To make things easier for your code reviewer, each patch should be small, and hold one well defined change. I break this rule all the time, and it comes back to bite me. What happens is that I get heads down coding, and I have a solution that involves changes to wide number of files and subsystems, new abstractions, etc. Here is how I am currently dealing with breaking down a big patch.
OpenStack Milestone Icehouse 2 (I2) is due this Tuesday. The gate is deep and the penalty for messing it up is costly. I recently had to update a patch that depends on three patches that are approved but but not merged to master. Using the git review command line, all 5 patches would get resubmitted. This was too high a risk for me.
Much of the future work we need to do on Keystone falls into issued of scope. I’m going to merely try and define the problems here, and avoid talking about solutions. I’ll try to address more specific aspects in future posts. Continue reading
My last post showed how to load the user data using curl. This is only interesting if you love curl. Its pretty easy to do the same thing from the command line. Now, we at Keystone central hate responsibility. We have no desire to do more than we have to. That includes wrint the Command Line Client.
There is an effort afoot to move to a unified command line. Here is a sneak peek:
To get this to work took a little finagling: When a user gets a token, it contains the URL for the Keystone admin port, and the CLI uses this to perform the user create action. There is work going to to do better discoverability (figure out which version of the API is supported), but until then, you can do the following hack (not recommended for production)
Edit the database
mysql --user keystone --password=keystone keystone
Make the admin URL V3 specific:
update endpoint set url='http://127.0.0.1:35357/v3' where url like 'http://127.0.0.1:35357/%';
And you can use the command:
export OS_AUTH_URL=http://127.0.0.1:5000/v3 export OS_USERNAME=admin export OS_PASSWORD=freeipa4all export OS_TENANT_NAME=admin openstack --os-identity-api-version=3 user create testname2 --password=testme --project=demo --domain=default
So my previous example would be reduced to:
while read USERNAME ; do openstack --os-identity-api-version=3 user create $USERNAME --password=changeme --project=demo ; done < usernames.txt
In the past I have created scripts for loading test data into FreeIPA. I’ve started doing the same thing for Keystone, using the Web API. Here is the first. It uses a list of usernames generated from my FreeIPA sample data, based on first initial-last name of a bunch of the most popular names in the country. The list is here. Here is the script I use to load it. Once again, I use jq to parse the JSON.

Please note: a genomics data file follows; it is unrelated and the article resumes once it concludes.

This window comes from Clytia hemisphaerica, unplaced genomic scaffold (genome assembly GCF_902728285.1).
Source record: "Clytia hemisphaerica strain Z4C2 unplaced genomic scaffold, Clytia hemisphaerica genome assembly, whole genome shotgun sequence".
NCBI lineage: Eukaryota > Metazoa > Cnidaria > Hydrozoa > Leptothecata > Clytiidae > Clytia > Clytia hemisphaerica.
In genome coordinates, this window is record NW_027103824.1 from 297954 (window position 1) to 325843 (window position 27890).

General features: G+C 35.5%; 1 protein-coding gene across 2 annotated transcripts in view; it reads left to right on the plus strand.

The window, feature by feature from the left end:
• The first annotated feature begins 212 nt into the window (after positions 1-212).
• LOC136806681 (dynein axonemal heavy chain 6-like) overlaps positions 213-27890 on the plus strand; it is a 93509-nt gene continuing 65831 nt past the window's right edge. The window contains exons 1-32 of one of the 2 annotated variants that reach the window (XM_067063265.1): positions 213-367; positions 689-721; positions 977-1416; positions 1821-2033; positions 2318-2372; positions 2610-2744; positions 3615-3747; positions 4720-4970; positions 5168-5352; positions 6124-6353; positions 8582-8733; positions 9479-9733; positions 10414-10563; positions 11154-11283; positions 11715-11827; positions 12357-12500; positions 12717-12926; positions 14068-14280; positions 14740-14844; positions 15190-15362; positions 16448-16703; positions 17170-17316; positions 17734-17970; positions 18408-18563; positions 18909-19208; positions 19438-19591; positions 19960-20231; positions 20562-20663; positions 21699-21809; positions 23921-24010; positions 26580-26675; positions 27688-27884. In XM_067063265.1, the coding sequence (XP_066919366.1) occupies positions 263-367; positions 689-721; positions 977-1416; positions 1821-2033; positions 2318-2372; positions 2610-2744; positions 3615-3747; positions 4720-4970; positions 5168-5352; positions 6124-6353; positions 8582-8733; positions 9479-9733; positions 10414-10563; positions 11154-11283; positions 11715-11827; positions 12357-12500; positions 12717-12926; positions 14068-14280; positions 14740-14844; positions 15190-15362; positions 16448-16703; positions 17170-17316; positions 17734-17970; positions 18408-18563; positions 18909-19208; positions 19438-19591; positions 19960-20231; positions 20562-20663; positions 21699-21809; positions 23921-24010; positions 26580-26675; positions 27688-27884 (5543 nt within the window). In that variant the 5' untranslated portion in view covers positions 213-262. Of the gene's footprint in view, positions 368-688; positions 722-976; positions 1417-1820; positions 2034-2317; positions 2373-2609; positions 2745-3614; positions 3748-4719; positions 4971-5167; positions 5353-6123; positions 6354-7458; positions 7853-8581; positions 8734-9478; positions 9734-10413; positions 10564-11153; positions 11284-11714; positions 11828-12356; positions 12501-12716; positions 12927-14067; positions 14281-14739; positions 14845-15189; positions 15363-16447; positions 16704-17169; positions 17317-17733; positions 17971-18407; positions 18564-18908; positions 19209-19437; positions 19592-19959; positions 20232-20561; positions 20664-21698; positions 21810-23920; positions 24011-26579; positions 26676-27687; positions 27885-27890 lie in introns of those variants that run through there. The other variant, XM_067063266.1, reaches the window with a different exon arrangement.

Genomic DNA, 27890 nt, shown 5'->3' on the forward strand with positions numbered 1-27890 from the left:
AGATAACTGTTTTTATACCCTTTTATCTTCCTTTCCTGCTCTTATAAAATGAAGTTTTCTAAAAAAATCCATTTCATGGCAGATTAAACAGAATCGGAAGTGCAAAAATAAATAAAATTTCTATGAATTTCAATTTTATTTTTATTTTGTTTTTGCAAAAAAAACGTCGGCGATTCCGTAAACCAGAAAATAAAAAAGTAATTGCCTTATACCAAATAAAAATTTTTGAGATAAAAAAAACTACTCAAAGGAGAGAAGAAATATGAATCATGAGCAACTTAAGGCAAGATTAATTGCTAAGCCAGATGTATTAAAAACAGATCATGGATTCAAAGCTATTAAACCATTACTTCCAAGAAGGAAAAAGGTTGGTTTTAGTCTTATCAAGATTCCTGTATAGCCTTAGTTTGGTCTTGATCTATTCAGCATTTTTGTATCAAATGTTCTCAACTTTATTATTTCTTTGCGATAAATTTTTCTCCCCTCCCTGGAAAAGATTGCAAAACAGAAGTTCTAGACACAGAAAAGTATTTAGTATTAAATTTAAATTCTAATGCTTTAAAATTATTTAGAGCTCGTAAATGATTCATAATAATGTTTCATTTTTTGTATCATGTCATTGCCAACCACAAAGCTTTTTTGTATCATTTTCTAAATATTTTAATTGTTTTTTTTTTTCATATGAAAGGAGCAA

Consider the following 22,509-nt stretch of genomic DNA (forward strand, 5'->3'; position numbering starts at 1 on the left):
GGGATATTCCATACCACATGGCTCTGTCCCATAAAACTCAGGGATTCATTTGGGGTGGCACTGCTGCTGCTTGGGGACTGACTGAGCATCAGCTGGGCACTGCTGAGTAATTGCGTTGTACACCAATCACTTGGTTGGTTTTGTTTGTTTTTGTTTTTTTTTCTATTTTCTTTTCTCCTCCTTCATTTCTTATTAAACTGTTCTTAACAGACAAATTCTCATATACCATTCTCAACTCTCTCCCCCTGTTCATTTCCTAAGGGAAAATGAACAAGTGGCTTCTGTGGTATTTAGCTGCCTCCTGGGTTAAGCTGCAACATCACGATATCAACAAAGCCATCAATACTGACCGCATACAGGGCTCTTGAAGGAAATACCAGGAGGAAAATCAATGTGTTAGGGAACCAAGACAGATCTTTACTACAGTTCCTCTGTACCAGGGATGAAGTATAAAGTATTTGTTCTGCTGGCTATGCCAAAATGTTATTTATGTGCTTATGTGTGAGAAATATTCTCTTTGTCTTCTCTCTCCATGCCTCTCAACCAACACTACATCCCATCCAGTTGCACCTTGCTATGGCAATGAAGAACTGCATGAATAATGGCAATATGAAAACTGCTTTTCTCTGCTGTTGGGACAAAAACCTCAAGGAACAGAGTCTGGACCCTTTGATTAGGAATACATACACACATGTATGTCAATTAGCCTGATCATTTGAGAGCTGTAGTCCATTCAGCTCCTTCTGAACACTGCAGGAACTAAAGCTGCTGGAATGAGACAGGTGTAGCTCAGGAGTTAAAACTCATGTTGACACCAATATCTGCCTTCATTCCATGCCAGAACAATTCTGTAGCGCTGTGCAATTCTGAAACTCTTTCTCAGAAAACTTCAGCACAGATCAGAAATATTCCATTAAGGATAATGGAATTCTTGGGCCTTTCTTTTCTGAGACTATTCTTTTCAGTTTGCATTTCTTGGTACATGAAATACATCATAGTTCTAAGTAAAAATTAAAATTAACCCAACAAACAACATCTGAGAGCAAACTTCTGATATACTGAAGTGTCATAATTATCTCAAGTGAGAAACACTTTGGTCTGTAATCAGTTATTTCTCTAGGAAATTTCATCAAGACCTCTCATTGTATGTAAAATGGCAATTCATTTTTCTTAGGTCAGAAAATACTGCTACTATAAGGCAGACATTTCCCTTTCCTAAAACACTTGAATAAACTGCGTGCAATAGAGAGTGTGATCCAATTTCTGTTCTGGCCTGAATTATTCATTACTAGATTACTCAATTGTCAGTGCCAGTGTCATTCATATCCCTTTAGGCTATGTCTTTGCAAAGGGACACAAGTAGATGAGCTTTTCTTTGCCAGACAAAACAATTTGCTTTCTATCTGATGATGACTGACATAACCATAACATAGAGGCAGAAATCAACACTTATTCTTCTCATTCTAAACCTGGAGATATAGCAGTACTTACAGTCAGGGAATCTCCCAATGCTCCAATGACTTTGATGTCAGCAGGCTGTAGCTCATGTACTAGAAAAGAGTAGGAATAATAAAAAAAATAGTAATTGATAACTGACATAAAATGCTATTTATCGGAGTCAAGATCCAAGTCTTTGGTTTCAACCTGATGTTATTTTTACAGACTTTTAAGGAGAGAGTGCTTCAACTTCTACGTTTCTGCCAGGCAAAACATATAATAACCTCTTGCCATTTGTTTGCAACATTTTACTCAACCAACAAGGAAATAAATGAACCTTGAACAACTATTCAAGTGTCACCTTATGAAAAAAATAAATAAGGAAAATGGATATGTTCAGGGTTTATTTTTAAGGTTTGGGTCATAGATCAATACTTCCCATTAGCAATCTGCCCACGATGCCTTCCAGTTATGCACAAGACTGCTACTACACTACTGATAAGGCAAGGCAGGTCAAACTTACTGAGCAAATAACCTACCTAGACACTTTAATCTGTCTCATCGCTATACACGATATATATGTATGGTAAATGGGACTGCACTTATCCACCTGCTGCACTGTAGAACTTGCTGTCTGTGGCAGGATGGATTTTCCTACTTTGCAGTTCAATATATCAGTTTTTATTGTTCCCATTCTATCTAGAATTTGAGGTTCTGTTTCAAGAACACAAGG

Note that HTML hates heredocs: I had to replace the here doc double-less-than-sign with a comment:
#insert two less than signs here#
To make this format correctly. Reverse this change before running this file, or fetch the clean source from here.
Keystone explicitly lists the token identifiers for the revoked tokens if the token revocation lists. This lends itself to simple revocation checking: is the ID on the list? No? Token is still good. However, the number of drawbacks in this approach overwhelm the simplicity of it, and indicate a need for a better solution.
How can I delegate the ability to delegate?
Keystone’s Roles are the primary indicator of authority in an Open Stack system; the roles a user has determine what operations they can perform. The primary function of Keystone is to map a user to a role in a project. In a system with millions of users, one person, or even a small subset of people, cannot be responsible for assigning all roles to all people. I want to be able to delegate the authority to assign people to roles.
The following article walks through the process of assigning roles to users, and adjusting policy to perform more specific checks in an Open Stack service. To work through this example, all you will need is a working Keystone server.
My previous example showed how to create a user using the V3 API. But what if you don’t even have an admin user in your database? How are you going to perform admin operations in a bootstrap scenario? Here’s how to do operations with no user in the database, and to get the database up to the point where you can perform operations directly. Continue reading
We want your patches for OpenStack, Keystone. Just don’t be surprised when it gets a minus one rating.